Cross-listed as JWST209 / REL209
This is not the current course catalog
Who and what counts as “Jewish” in America? Does stand-up comedy have a distinctly Jewish pedigree? What about neoconservatism? How is it possible to answer such questions without falling into what David Hollinger has called the “booster-bigot trap”? How is it possible, that is, to avoid answers that uncritically celebrate “Jewish contributions” or perniciously suggest “Jewish influence”? This course will explore the various meanings of Jewishness in American culture as expressed by artists, rabbis, activists, intellectuals, boosters, bigots and others. We will seek to avoid the booster-bigot trap by focusing vigilantly on what is at stake wherever Jewishness is invoked, defined or ascribed. We will draw methodological support from scholars like Hollinger, Jonathan Freedman, Laura Levitt, Yuri Slezkine, Shaul Magid, Andrea Most and others. Particular attention will be given to the appearance of Jewish themes and involvement in popular culture and political action, as well as to Jewish American communal institutions, the everyday lives of Jewish Americans, and Jewish variations on American religion. Coursework will involve some historical, sociological and ethnographic readings, but will focus primarily on close analysis of films, literary fiction, stand-up comedy, political magazines, theological texts, and television shows. We may, for instance, watch films like The Jazz Singer (1927 and 1980), Exodus and Annie Hall; read John Updike’s Bech: A Book, Philip Roth’s Operation Shylock or Cynthia Ozick’s The Puttermesser Papers; listen to the comedy of Mort Sahl, Lenny Bruce and Sarah Silverman; read from Henry Ford’s Dearborn Independent, the Menorah Journal or Commentary; study works by Rabbis Stephen Wise, Abraham Joshua Heschel and Meir Kahane; and watch episodes of Bridget Loves Bernie, Northern Exposure and Curb Your Enthusiasm. We will also study arguments about the role and meaning of Jewishness in American secularization, “therapeutic culture,” the civil rights movement, the sexual revolution, and feminism.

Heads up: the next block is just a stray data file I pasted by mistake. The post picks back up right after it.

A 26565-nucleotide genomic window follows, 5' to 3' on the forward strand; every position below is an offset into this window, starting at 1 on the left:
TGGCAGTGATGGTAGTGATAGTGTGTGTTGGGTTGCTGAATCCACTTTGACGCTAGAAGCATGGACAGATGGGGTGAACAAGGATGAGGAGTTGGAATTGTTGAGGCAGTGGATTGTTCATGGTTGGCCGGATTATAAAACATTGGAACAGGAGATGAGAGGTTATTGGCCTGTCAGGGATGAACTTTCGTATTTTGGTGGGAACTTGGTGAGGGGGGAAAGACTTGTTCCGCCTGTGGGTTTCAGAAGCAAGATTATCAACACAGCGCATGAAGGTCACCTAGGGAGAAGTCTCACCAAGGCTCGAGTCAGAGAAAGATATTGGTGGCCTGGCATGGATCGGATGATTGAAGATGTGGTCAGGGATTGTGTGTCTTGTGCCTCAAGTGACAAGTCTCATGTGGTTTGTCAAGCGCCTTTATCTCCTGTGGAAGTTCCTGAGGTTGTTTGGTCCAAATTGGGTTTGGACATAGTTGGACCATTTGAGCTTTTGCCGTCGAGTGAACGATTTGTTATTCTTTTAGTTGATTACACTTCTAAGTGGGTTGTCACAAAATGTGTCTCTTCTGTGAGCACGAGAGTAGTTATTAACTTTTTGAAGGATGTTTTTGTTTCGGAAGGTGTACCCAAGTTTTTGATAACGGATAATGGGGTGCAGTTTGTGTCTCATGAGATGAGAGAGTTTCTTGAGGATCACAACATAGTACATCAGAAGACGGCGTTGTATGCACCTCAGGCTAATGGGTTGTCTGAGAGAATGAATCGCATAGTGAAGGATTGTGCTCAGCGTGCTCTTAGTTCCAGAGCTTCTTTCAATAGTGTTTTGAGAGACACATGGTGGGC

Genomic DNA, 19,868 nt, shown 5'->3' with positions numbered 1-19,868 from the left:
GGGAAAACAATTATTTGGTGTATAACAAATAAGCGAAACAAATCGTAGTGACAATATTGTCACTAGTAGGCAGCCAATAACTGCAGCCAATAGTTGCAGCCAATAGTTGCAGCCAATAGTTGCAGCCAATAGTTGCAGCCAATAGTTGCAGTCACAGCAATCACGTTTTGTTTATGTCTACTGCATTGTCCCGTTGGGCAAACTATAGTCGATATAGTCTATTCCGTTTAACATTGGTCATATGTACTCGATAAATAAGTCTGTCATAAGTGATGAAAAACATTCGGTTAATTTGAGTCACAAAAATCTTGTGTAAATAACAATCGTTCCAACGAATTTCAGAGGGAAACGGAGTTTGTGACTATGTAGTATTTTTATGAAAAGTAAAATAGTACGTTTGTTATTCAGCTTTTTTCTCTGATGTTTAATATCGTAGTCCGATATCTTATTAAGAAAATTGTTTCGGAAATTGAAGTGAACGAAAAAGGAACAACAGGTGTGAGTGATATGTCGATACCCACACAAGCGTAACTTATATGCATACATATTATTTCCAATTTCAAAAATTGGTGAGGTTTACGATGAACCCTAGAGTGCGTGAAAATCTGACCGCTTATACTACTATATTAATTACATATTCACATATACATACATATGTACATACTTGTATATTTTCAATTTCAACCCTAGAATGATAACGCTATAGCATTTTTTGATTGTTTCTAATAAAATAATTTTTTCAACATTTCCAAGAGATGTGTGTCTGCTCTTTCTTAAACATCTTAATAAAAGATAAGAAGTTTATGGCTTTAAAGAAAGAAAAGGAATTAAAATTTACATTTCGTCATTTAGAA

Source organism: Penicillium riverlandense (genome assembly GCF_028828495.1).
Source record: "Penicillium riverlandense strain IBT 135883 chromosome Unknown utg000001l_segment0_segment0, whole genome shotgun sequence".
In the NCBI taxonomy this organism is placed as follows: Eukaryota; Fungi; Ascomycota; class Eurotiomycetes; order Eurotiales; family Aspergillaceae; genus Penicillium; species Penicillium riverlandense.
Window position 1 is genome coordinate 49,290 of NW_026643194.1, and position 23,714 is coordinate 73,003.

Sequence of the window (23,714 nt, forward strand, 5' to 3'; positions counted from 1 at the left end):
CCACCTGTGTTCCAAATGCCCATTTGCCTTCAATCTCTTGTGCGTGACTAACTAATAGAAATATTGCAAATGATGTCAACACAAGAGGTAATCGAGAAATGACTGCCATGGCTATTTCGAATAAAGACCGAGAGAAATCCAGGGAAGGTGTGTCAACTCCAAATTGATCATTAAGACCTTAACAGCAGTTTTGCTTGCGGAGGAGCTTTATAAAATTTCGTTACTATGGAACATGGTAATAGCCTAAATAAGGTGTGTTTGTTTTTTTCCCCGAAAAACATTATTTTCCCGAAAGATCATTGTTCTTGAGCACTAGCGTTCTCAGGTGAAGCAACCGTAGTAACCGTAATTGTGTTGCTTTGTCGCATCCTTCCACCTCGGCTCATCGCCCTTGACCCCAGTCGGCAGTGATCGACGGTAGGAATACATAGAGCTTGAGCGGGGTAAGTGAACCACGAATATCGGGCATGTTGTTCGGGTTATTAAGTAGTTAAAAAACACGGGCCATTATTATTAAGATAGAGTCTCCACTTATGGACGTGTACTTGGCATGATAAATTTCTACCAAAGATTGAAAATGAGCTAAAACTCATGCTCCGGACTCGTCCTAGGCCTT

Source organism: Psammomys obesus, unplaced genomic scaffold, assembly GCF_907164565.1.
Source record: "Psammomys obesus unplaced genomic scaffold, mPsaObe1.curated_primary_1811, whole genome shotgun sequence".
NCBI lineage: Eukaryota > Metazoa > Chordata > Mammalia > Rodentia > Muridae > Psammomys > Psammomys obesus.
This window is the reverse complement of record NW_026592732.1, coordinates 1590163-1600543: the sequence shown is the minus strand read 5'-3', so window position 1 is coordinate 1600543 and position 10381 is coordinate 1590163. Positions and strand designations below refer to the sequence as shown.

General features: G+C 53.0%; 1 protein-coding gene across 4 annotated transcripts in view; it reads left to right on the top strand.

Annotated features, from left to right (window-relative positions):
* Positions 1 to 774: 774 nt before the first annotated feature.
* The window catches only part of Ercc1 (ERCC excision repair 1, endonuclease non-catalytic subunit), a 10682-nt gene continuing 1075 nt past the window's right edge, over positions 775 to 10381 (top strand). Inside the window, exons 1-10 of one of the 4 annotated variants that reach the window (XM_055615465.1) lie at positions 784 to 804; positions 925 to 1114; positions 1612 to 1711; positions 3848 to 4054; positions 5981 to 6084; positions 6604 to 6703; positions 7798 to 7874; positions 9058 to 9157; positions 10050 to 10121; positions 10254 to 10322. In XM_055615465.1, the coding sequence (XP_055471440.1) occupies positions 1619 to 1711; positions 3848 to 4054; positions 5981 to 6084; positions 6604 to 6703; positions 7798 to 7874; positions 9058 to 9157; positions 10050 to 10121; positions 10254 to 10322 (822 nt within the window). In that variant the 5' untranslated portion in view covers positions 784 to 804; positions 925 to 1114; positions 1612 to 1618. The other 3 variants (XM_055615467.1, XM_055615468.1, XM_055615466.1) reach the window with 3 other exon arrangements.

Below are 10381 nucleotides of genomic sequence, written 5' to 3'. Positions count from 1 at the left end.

The Class: Type: seminar
Requirements/Evaluation: class participation, two short papers, a midterm take-home exam, and a final paper interpreting an example of Jewishness in America chosen by the student
Enrollment Preference: Religion majors, Jewish Studies concentrators, and students who are interested in either of these options
Distributions: Division II;